Her partner, Steven, a Scottish chef with knowledge surpassed only by his curiosity, picked us up at our hotel; tuktuk stocked with a cooler full of water and wet wipes. My first request was for coffee since our hotel’s machine was broken and instant was their unfortunate solution. We loaded in to our transportation for the day and bumped off in search of breakfast.


We wound through the main parts of downtown, passing by organic juice and smoothie cafes and vegan bakeries. I’ll admit my brow furrowed when I detected freshly brewed coffee beckoning and we kept on rolling by. I wondered if he hadn’t heard me or taken my request with the urgency I’d intended.  Lucky for us all, we soon arrived at our first stop, the Cambodian version of a diner.

It was nondescript from the street view with a cafeteria atmosphere inside. All of the tables were occupied. One gentleman, just there for a coffee, invited us to join him with a wave of his hand. Bowls of fresh noodles and pork steeping in an herbal broth were passed through a small window at the back of the room to the waitresses who delivered them to the hungry diners. The morning’s nourishment was balanced alongside the convivial spirit of the morning rush. We ordered three bowls, since there was no menu, and three strong iced coffees, served with sweetened condensed milk. Divine!

Once we’d had our fill, we set off for the markets. I knew that between the heat, the smells and the crowds (not to mention the tangle of freshly skinned snakes, still writhing with nerve impulses), this would be a tough segment for our girl. When the tattered canopies or low ceilings bumped her from the safe haven of her dad’s shoulders, she stuck close and muscled through.



Our guide was the wealth of information that I had been craving since arriving in Cambodia months before. He offered insight into the way the food culture has transformed during the past 4-5 decades from the strong colonial influence of refined french preparations stripped to one of survival through foraging. Fishweed- from the marshes, used to lend a fishy depth of flavor to soups and salads. Multiple types of basil, all with their own uses. Lotus root, galangal, kefir lime, water convulvulus. So many others with names and flavors equally unfamiliar. Still other curiosities like giant goopy buckets of sugarcane sap with a similar extraction process to that of maple syrup. And you’ll know it when you smell it, Prahok, a fermented fish paste that is distinctively unique to Cambodian cuisine.

One prahok master sold at least 10 different types, each one aged for varying lengths of time and chopped to varying consistencies, producing flavors and odors so complex and unusual that the uninitiated chef or diner may prefer fasting. (My one experience with prahok was when my housekeeper/cook prepared a dish that overtook our kitchen with the odor of a gangrenous wet dog. IT WAS EXTREME! I had the Daisy troop over on that particular day and they carried on dramatically horrified about what we were having for dinner that night.) Our guide, Steven, assured us that with the right balance of acid, salt and sweet, prahok could unlock a magical umami balance and elevate a simple dish beyond your palate’s imagination. But if the cook was heavy handed with one or more ingredient and the scales were tipped too far in any direction… prepare for the assault.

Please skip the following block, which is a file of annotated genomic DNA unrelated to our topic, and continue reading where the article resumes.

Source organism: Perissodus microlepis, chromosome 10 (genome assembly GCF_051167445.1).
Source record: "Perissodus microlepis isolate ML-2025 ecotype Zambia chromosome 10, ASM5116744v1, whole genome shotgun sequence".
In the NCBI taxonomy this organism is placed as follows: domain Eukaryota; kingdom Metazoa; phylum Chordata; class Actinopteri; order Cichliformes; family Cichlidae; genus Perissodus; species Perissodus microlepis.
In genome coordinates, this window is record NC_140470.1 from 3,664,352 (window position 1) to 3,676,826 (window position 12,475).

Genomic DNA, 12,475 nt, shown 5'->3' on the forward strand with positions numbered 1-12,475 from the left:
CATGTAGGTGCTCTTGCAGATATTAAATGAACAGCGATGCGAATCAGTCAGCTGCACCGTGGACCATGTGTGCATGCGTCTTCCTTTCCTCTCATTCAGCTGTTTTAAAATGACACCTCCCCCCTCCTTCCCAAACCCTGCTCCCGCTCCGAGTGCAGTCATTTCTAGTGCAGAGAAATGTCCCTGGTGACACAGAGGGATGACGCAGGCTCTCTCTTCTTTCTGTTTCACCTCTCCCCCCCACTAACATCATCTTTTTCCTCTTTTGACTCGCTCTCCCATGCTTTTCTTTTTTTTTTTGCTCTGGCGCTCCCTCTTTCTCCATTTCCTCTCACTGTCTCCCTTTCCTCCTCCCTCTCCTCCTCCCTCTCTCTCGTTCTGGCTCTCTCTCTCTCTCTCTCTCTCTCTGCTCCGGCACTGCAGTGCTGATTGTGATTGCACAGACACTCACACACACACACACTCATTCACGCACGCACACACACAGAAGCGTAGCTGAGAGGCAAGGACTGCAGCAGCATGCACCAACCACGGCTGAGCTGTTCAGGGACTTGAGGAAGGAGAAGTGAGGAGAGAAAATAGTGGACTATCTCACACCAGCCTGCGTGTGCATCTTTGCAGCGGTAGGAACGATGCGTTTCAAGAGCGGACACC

As we passed through the market, Steven gathered random items for us to snack on and assembled a couple of generous bags filled with herbs, fresh pork belly, starfruit, winged beans and more to offer the families we were going to visit at their homes in the neighboring villages later that afternoon.



On the ride out of town, the landscape opened up to rice fields and stilted family compounds. We stopped at one of the many which had a roadside grill selling sausage stuffed frogs and a prahok mixture steamed in a banana leaf. Our guide expertly supplemented this with a dab of mango salad, sliced cucumbers and an omelet he’d picked up at the market. He chose this particular spot due to the fact that a litter of puppies was born just 3 weeks earlier. Colette was delighted to play and watch them tussle. She opted for a nibble on a Lara bar I expertly supplemented from my own bag of tricks.

The next stop was at the family compound of multi-generational rice noodle makers. They’ve been using exactly this same “machinery” for centuries. I didn’t catch the entire process enough to explain in much detail.  Below is the grinder, the press and boiling water and finally the hands with the muscle memory required to loop the delicate noodles into silky nests arranged neatly in the baskets headed to market.




Next we passed by a family farm where they were proud to share their dedication to self-reliance and sustainability along with a generous splash of sake straight from the still. Our guide translated with good humor and a skill to make what could’ve felt awkwardly intrusive seem more like a visit to your grandma’s place in the sticks. This country mouse felt right at home.

As the tour wrapped up, our final stop was at a cafe in the village center to sample what this region is known for, at least nationally if not beyond. Rice noodles in a prahok-spiked coconut milk broth served along side an overgrown bowl of foraged herbs and long beans meant to be snapped off and added to your bowl. It was a sublime balance of sweet and savory with a hint of lime anchored by that luscious depth of flavor as Steven had promised. I felt a timelessness to this ancient dish and a connection to these kind and generous people from whom it had come, a metaphor for the delicate balance of connection we all seek to the past, present and future.




Last weekend my 43rd birthday coincided with the Cambodian national water festival AND the super moon! This holiday marks the end of the rains and the beginning of fishing season. Phnom Penh is flooded with over a million visitors from the provinces and the city transforms into a festival of celebration. The Tonle Sap river plays host to hundreds of long boats zipping down the waterway. With both Snakes and the Bushbaby free from work and school, we decided to pack our overnight bags and head up the river instead, away from the crowds and visit Siem Reap.